July 14, 2020 — A lung cancer screening program that uses a customized bus to bring low-dose CT to patients in rural or underserved areas effectively expands access to this critical preventive service, according to a study published July 14 in the Annals of Thoracic Surgery.
The program’s success suggests that bringing care to patients is a good way to boost screening compliance, study lead author Dr. Rob Headrick of CHI Memorial Chest and Lung Cancer Center in Chattanooga, TN, said in a statement released by the Society of Thoracic Surgeons.
“Every three minutes, someone in the U.S. dies of lung cancer,” he said. “We believed that if we took the technology to the people, especially those most at risk, it would be an important educational experience and lives would be saved.”
The program, called “Breathe Easy,” launched in 2018, and serves patients within a 90-mile radius of CHI Memorial. It features a customized bus with a portable CT scanner, independent power, and climate control.
The bus took eight months to build and cost $650,000; its team includes a driver, a CT technician, a program director, a nurse practitioner, and a physician. Individuals must meet National Comprehensive Cancer Network (NCCN) guidelines for lung cancer screening, but none are turned away if they don’t have insurance or can’t afford the $150 fee, the authors noted. Screening visits last about 15 minutes.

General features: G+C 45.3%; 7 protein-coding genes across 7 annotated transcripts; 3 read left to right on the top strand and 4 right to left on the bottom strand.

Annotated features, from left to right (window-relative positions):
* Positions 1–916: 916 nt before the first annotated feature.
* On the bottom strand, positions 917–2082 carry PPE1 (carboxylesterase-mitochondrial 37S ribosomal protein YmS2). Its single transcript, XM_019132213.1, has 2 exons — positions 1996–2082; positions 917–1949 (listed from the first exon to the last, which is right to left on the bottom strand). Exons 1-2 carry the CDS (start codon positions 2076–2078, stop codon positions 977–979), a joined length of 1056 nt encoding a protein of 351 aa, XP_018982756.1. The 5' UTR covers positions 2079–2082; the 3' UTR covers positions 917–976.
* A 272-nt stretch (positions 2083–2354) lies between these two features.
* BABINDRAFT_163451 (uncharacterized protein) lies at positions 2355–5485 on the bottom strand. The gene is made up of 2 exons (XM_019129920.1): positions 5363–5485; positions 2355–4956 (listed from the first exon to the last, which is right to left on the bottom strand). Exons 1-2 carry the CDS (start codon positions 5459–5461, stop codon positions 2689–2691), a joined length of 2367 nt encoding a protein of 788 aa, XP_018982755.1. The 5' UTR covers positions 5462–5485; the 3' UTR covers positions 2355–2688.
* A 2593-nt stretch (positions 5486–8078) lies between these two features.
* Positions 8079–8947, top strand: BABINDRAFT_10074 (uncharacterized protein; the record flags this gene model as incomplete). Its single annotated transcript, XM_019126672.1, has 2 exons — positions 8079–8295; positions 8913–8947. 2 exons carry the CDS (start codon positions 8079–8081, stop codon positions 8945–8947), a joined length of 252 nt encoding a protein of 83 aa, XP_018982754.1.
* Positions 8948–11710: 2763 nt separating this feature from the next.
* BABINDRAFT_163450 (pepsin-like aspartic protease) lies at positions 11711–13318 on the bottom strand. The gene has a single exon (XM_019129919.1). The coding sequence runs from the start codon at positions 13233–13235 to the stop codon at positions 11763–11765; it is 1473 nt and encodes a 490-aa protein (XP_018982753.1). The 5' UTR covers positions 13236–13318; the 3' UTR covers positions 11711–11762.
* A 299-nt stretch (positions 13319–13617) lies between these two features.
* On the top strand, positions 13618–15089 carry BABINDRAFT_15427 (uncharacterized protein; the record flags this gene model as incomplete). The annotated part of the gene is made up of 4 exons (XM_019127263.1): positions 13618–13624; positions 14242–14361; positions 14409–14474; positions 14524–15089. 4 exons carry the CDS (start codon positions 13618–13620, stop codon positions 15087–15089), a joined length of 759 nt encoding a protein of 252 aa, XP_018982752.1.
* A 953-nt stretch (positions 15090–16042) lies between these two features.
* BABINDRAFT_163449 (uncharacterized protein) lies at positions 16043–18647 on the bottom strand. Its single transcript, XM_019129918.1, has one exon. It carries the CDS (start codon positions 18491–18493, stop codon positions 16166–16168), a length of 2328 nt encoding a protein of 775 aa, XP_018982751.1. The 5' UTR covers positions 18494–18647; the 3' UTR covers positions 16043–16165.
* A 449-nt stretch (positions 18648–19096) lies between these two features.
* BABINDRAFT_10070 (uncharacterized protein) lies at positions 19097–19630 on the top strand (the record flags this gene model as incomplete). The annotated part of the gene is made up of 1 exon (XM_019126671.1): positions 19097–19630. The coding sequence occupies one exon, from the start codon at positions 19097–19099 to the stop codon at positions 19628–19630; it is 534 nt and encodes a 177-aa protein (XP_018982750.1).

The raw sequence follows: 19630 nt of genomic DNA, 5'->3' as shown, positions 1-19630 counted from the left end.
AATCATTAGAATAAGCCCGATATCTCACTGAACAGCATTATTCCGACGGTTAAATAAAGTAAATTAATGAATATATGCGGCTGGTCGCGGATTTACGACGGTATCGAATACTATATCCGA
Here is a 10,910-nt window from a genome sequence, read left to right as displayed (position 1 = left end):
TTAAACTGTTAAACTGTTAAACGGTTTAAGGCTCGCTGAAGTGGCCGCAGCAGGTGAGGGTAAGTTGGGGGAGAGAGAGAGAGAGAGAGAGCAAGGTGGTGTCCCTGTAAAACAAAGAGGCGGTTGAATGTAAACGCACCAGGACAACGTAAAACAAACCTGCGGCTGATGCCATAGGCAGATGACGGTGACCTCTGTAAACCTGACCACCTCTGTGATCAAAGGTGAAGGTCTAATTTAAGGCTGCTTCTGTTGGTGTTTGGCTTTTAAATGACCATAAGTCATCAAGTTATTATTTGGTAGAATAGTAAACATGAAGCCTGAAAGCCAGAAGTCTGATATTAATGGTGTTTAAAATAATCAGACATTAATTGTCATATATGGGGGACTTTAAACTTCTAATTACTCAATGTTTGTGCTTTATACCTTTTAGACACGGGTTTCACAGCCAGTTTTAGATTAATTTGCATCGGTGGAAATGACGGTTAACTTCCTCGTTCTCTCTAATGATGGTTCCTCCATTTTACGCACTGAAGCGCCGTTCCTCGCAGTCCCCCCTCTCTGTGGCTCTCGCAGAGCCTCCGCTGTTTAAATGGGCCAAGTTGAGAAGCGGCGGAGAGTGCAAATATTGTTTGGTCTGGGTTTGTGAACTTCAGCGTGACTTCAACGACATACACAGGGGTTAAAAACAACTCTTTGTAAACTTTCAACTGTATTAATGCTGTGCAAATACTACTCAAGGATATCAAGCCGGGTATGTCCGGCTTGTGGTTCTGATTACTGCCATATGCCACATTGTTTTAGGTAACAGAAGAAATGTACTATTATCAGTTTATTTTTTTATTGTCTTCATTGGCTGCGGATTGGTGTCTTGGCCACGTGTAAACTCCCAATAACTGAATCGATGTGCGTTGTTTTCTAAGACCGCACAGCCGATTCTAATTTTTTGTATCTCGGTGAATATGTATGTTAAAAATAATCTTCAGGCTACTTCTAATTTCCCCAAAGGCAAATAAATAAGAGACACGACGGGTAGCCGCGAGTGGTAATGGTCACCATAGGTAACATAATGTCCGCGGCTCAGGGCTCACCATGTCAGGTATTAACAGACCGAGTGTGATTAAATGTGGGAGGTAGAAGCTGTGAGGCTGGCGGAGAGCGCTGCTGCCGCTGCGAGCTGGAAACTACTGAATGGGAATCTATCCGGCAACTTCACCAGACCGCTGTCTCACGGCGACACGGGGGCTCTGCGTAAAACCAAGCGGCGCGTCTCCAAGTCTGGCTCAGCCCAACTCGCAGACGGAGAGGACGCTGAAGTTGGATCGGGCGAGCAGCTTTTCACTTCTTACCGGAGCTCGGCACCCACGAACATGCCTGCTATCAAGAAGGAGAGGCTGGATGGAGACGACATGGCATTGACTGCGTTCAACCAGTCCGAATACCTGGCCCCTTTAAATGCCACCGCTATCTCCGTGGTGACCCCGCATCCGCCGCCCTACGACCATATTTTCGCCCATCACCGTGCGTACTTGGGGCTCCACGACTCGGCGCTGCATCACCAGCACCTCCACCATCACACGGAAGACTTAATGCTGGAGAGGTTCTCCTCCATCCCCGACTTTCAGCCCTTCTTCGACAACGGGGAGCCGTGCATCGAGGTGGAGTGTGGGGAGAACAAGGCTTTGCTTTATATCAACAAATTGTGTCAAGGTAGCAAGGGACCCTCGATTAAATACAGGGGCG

To assess the program’s efficacy, Headrick and colleagues examined data from the 10 months the bus was available in 2018. During that time, 548 patients were screened at 104 sites (mean patient age was 62 and mean smoking pack years was 41). Five lung cancers were identified, with four of them being early stage. In addition, nonpulmonary findings were identified in 28% of patients, with the most common being moderate-to-severe heart disease (66%).
The number of scans required per year for the program to break even was 428, which the program exceeded within that first 10 months. The program has also been able to weather the COVID-19 pandemic as primary care practices and hospital-based lung cancer screening programs shut down, Headrick said.
“Many patients were afraid to come to the hospital but were very willing to go to the bus,” he said. “We only had one patient on the bus at a time while the spouse or next patient waited in their cars.”
A new bus is under development, according to Headrick and colleagues, and it will include a more advanced CT scanner and coronary artery calcium scoring capability. It is expected to be ready for use in late fall of this year.
“The mobile program brings the imaging center to the patient. This can be at a place of employment, a church, or a restaurant parking lot,” Headrick said. “It also makes the process quick, simple, and safe.”